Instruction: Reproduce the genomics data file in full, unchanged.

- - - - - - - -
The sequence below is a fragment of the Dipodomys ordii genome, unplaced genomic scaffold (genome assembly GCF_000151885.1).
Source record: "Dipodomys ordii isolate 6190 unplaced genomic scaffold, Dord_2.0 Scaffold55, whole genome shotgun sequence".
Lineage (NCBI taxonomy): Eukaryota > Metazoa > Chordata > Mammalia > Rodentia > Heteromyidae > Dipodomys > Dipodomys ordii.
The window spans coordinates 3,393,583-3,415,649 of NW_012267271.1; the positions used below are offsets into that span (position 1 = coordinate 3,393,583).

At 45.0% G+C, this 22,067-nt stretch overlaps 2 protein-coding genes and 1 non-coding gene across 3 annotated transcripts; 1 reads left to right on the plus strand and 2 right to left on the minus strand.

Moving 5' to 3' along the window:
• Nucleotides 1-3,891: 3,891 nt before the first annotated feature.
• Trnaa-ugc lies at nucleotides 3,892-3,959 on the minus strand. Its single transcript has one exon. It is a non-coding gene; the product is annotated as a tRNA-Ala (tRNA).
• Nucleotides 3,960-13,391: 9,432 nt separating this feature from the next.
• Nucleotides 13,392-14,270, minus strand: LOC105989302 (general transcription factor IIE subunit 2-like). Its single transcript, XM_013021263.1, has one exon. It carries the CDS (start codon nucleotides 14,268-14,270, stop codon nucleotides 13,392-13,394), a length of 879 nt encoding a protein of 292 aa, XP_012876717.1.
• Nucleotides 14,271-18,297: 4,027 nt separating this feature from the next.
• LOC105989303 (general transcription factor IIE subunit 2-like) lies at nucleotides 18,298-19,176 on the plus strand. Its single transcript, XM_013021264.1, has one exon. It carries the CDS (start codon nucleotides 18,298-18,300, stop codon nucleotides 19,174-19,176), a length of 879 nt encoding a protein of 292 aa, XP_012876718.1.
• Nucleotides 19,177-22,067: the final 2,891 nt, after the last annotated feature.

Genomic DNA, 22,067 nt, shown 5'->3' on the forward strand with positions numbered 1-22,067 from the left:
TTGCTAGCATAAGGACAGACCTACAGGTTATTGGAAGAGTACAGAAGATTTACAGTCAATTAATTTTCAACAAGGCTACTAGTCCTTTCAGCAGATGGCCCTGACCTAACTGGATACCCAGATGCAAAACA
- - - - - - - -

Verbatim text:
The sequence below is a fragment of the Dipodomys ordii genome, unplaced genomic scaffold (genome assembly GCF_000151885.1).
Source record: "Dipodomys ordii isolate 6190 unplaced genomic scaffold, Dord_2.0 Scaffold55, whole genome shotgun sequence".
Lineage (NCBI taxonomy): Eukaryota > Metazoa > Chordata > Mammalia > Rodentia > Heteromyidae > Dipodomys > Dipodomys ordii.
The window spans coordinates 3,393,583-3,415,649 of NW_012267271.1; the positions used below are offsets into that span (position 1 = coordinate 3,393,583).

At 45.0% G+C, this 22,067-nt stretch overlaps 2 protein-coding genes and 1 non-coding gene across 3 annotated transcripts; 1 reads left to right on the plus strand and 2 right to left on the minus strand.

Moving 5' to 3' along the window:
• Nucleotides 1-3,891: 3,891 nt before the first annotated feature.
• Trnaa-ugc lies at nucleotides 3,892-3,959 on the minus strand. Its single transcript has one exon. It is a non-coding gene; the product is annotated as a tRNA-Ala (tRNA).
• Nucleotides 3,960-13,391: 9,432 nt separating this feature from the next.
• Nucleotides 13,392-14,270, minus strand: LOC105989302 (general transcription factor IIE subunit 2-like). Its single transcript, XM_013021263.1, has one exon. It carries the CDS (start codon nucleotides 14,268-14,270, stop codon nucleotides 13,392-13,394), a length of 879 nt encoding a protein of 292 aa, XP_012876717.1.
• Nucleotides 14,271-18,297: 4,027 nt separating this feature from the next.
• LOC105989303 (general transcription factor IIE subunit 2-like) lies at nucleotides 18,298-19,176 on the plus strand. Its single transcript, XM_013021264.1, has one exon. It carries the CDS (start codon nucleotides 18,298-18,300, stop codon nucleotides 19,174-19,176), a length of 879 nt encoding a protein of 292 aa, XP_012876718.1.
• Nucleotides 19,177-22,067: the final 2,891 nt, after the last annotated feature.

Genomic DNA, 22,067 nt, shown 5'->3' on the forward strand with positions numbered 1-22,067 from the left:
TTGCTAGCATAAGGACAGACCTACAGGTTATTGGAAGAGTACAGAAGATTTACAGTCAATTAATTTTCAACAAGGCTACTAGTCCTTTCAGCAGATGGCCCTGACCTAACTGGATACCCAGATGCAAAACA